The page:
Windows Server is a server operating system that enables a computer to handle network roles such as print server, domain controller, web server, and file server. As a server operating system, it is also the platform for separately acquired server applications such as Exchange Server or SQL Server.
You can use this guide to find the Windows Server edition and licenses appropriate for your organisation's needs.
Microsoft offers Windows Server through Connecting Up in the Standard and Essentials editions. Essentials shares many of the features of the Standard edition, but has limitations on the maximum number of users and devices that can connect to it.
- The Standard edition is designed for small-to-medium-sized organisations. It allows you to run two instances of the server software in a virtual operating system on the licensed server. If you need to run additional virtual instances, you can acquire more Standard licenses.
- The Essentials edition is designed for small organisations with up to 25 users and 50 devices. It allows only one instance of the server software to be run in the physical or virtual environment (Essentials edition licenses can't be combined). Client access licenses (CALs) aren't needed.
The Standard edition of Windows Server 2019 uses a combination of core-based licensing and CALs. Previous versions of Windows Server have also been transitioned to this licensing model.
- This edition requires a minimum of 8 core licenses for each physical processor and a minimum of 16 core licenses for each server.
- The products offered by Connecting Up provide two core licenses. Microsoft donation rules allow you to obtain up to 50 core licenses by requesting up to 25 products from the Windows Server title group per two-year cycle.
The Essentials edition does not use core-based licensing and does not require CALs. However, it can only be used on a single server with a maximum of two physical processors.
For more detailed licensing information, see the Windows Server 2019 licensing datasheet (PDF).
Client Access Licenses and External Connector Licenses
Windows Server Standard edition requires a Windows Server user or device CAL for each user or device accessing or using the server software. No CALs are needed for the Essentials edition, which means the maximum of 25 users and 50 devices can't be exceeded.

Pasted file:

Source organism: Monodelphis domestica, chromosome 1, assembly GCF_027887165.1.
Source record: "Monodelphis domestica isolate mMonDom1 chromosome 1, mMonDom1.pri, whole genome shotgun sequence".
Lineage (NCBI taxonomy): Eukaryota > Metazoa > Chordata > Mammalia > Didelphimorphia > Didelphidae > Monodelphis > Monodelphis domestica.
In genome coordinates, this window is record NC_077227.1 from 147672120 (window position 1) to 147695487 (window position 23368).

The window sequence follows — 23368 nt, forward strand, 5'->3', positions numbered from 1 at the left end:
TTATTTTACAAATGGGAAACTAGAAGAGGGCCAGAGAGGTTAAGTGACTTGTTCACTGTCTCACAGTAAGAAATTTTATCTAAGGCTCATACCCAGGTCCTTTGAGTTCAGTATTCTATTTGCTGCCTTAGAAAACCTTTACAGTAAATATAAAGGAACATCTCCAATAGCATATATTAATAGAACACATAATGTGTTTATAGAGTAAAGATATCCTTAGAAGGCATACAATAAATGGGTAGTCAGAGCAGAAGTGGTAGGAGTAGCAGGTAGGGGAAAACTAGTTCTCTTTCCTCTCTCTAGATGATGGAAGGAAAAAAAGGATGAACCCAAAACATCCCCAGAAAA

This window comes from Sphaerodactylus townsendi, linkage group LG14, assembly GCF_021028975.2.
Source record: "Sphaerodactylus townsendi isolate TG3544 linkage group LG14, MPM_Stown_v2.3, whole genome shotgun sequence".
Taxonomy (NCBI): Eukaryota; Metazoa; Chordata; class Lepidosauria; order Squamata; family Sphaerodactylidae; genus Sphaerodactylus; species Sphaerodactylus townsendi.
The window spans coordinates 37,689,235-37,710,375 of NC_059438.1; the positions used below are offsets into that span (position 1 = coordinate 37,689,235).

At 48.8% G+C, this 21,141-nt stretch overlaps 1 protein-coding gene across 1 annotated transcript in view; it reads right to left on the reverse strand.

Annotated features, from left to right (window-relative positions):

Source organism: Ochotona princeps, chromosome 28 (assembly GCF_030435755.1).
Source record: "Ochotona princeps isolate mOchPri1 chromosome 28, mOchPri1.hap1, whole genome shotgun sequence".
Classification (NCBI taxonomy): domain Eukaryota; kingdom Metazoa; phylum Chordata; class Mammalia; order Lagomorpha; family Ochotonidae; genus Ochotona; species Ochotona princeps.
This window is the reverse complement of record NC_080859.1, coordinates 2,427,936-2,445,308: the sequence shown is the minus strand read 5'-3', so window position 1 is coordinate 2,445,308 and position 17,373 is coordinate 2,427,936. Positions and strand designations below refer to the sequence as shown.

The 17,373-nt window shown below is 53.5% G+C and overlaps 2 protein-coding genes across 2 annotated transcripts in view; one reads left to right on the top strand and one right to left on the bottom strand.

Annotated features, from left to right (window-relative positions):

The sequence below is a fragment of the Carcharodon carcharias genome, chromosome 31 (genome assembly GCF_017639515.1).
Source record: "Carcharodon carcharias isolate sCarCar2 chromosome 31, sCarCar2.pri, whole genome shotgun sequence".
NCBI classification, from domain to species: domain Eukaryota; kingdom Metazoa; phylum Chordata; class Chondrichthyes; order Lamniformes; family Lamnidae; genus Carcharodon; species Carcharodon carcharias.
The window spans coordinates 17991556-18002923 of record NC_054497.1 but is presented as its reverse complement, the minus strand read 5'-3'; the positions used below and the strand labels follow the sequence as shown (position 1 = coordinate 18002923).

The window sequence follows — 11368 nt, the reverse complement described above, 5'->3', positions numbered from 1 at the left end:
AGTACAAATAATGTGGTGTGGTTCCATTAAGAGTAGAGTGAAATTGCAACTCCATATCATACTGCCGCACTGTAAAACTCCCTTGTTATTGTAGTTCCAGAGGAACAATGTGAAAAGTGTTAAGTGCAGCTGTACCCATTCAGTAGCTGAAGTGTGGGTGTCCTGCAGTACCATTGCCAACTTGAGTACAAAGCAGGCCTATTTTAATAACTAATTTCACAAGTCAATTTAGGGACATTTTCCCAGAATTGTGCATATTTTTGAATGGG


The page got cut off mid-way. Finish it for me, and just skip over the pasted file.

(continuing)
Alternatively, an organisation can use a Windows Server external connector license (ECL) for a large number of authenticated external Internet users. An external user is a person who is not an employee or someone to whom you provide hosted services using the server software. No CALs are needed for anonymous Internet users, such as unidentified users browsing the organisation's public website.
CALs and ECLs offered through Connecting Up are always for the currently offered version of the server software. However, these licenses can also be used with earlier versions of the server software.
Server Application Licenses
Licenses for server applications — such as SQL Server or Exchange Server — that run on the Windows Server platform are separate. General licensing requirements for server applications offered through Connecting Up can be found in the product descriptions. For details, see the Microsoft Product Use Rights documents.
If you have earlier versions of Windows Server with active Software Assurance, you can upgrade to Windows Server 2019 without placing a new donation request. Since Windows Server 2019 has changed to a core-based licensing model, organisations with Software Assurance will be granted a certain number of core licenses, depending on how many processor licenses they have. See the Windows Server 2016 licensing datasheet (PDF) for details.
For help upgrading, see Windows Server installation and upgrade information in the Windows Server TechNet Library.
If you upgrade to Windows Server 2016, you will also need to use Software Assurance to upgrade your CALs.
Downgrade rights allow you to obtain Windows Server in any version that Microsoft continues to make available for download through the Volume Licensing Service Center. With Windows Server, you can choose to download the 2016, 2012 R2, or 2012 versions of the edition you've licensed. Downgrading does not depend on Software Assurance; it is a benefit of Volume Licensing.
However, with the release of Windows Server 2016, all previous versions of Windows Server have been transitioned to the new core-based licensing model. If you are planning on requesting new or additional licenses for a previous version of Windows Server, make sure you get enough licenses to cover all the cores on your licensed server according to Windows Server 2019 licensing guidelines. See the Windows Server 2019 licensing datasheet (PDF) for details.
CALs obtained through Connecting Up will work with the downgraded version.
Detailed Licensing Information
For detailed licensing information, see the Windows Server 2016 licensing datasheet (PDF) and the pricing and licensing FAQs (PDF). (Pricing information does not apply to Microsoft products available through Connecting Up.)
Complete licensing information can be found by clicking the Download the current PUR document link on the left side of the Microsoft Product Use Rights page. Select the English language link from the list.